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A Non-Linear Relationship between Controller Workload, Task Load, and Traffic Density: The Straw that Broke the Camel's Back  (2005)
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Controller workload, recognized as a significant bottleneck to capacity increase in the future National Airspace System, has been researched extensively in air traffic management. Unfortunately, subjective workload has been an unreliable predictor of a controllerís ability to safely manage the traffic, leading to attempts at replacing workload with more objective metrics, such as task load (e.g. number of clearances) and traffic density (e.g. aircraft count). A significant caveat in substituting these metrics for workload ratings, however, is that their relationships are non- linear. More specifically, as traffic increases linearly, controllerís perceived workload remains relatively constant until the traffic and associated task load reach a critical threshold. From this point, the workload increases at a much faster rate with each added aircraft. In an informal "traffic load test", researchers at NASA Ames Research Center manipulated the aircraft count in real-time human-in-the-loop simulations to determine the maximum traffic level at which the controllers reported the traffic to be no longer manageable. As hypothesized, traffic scenarios that were rated as moderate workload quickly became unmanageable with few additional aircraft. Feedback from the controllers further supported the non-linear nature of subjective workload. Task load data partially supported the above findings but the results were inconclusive due to differences in findings between various task load metrics. The non-linear relationship between subjective workload and aircraft count has been further examined using data from Free Maneuvering concept feasibility study in June 2004. The results showed a step-function relationship between workload and aircraft count, suggesting that controllers perceive workload as categorical. The combined results suggest that any estimation on workload should not be extrapolated linearly from a set of workload measures taken from an experiment since the extrapolated workload is likely to significantly underestimate workload.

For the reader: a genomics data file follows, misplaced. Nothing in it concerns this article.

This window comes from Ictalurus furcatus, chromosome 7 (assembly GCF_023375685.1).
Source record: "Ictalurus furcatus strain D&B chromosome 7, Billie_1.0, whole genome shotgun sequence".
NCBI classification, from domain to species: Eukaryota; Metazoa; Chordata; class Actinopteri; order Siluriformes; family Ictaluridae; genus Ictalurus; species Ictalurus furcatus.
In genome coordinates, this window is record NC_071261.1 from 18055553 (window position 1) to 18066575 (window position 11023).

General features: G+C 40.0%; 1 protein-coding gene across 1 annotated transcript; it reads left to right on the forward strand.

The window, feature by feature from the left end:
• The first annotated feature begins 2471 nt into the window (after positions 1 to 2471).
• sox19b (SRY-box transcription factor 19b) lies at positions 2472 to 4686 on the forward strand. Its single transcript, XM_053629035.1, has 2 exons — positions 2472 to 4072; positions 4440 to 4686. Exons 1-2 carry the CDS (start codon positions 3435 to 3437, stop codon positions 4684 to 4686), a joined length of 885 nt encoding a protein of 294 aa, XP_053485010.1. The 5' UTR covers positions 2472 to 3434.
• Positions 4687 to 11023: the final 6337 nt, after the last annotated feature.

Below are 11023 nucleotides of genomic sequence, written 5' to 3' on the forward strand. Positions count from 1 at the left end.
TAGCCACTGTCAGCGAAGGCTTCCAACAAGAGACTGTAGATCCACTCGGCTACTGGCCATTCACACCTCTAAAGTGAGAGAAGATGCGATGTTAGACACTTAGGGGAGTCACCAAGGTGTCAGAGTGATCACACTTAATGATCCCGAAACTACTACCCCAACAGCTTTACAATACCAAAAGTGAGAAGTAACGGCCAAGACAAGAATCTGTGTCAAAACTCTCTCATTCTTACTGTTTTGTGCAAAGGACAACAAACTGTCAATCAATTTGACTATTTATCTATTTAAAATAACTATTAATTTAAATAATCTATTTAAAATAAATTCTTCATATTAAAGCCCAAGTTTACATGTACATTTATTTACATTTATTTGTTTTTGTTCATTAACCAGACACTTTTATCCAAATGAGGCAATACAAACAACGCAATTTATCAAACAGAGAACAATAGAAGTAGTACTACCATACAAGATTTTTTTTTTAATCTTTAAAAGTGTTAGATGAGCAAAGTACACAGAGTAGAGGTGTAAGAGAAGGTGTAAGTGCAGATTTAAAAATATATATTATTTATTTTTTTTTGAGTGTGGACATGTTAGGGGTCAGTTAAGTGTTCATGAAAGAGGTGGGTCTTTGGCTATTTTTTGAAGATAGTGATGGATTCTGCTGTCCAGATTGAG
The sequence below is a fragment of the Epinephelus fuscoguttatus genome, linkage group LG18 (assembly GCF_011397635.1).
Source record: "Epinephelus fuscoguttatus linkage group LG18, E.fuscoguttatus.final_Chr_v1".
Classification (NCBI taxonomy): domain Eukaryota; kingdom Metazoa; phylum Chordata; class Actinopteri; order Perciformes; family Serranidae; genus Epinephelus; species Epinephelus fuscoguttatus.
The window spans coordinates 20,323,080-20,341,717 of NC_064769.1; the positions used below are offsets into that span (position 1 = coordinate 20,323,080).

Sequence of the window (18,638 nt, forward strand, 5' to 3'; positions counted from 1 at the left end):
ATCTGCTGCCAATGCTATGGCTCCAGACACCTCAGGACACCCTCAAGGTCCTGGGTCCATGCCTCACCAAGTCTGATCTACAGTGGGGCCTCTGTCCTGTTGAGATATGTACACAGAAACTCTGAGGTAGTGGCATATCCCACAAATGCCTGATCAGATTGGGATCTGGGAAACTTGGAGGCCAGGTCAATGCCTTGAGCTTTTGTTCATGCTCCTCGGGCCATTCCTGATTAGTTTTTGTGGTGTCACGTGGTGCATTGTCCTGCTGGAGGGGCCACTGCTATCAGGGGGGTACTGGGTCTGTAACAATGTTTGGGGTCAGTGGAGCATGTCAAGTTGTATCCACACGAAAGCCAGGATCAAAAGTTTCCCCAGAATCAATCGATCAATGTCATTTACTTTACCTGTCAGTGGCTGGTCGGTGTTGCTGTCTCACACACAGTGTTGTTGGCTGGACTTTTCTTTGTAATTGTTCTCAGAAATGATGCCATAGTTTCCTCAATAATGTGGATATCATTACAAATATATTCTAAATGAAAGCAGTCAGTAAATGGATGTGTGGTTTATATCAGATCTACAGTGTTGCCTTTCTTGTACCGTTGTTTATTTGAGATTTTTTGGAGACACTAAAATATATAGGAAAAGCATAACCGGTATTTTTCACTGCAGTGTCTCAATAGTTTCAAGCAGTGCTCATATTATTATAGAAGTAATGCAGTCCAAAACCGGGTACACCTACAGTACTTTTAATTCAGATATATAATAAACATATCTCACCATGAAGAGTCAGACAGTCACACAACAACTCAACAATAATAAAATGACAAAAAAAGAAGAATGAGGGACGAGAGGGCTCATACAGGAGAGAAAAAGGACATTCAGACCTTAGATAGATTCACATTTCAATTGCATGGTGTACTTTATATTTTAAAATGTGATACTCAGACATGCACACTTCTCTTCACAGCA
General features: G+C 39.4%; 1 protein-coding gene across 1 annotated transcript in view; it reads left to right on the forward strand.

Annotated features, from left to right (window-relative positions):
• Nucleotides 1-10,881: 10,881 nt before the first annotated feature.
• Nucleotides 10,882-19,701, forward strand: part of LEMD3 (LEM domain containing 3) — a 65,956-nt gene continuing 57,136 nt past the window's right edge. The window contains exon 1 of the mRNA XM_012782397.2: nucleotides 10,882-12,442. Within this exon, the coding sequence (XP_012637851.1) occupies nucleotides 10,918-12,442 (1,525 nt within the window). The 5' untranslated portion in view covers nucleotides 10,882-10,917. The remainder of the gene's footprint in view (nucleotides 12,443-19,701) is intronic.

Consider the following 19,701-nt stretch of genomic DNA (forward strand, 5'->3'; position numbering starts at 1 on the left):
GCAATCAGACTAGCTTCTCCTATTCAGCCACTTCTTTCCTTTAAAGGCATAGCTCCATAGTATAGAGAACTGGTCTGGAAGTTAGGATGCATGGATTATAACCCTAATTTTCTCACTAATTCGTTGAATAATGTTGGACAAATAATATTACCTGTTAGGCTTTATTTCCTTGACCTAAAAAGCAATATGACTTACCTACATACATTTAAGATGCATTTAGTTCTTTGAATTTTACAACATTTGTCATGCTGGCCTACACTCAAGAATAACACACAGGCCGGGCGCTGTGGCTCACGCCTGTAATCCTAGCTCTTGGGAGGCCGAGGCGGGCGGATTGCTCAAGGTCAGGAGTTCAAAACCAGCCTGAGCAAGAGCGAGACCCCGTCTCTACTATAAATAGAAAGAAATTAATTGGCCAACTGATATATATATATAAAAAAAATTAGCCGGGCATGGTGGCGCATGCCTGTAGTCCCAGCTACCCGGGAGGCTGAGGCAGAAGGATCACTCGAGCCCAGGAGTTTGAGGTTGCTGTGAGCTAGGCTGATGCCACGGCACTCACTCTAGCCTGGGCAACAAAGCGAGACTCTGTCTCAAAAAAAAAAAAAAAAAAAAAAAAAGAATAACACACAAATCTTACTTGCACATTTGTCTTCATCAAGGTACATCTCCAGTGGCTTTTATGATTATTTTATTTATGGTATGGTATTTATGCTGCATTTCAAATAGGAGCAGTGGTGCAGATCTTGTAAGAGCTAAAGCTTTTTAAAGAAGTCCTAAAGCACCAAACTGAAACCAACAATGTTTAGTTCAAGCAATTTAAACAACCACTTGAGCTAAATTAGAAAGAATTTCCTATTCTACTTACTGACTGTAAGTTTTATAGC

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Back, Broke, Camel's, Controller, Density, Load, Non-Linear, Relationship, Straw that, Task, Traffic, Workload
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Proceedings of the 13th International Symposium on Aviation Psychology, Oklahoma City, OK
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Adobe PDF Icon  ISAP2005_Lee_etal.pdf (Download Acrobat Reader Click to download Adobe Acrabat Reader)
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Last Updated: August 15, 2019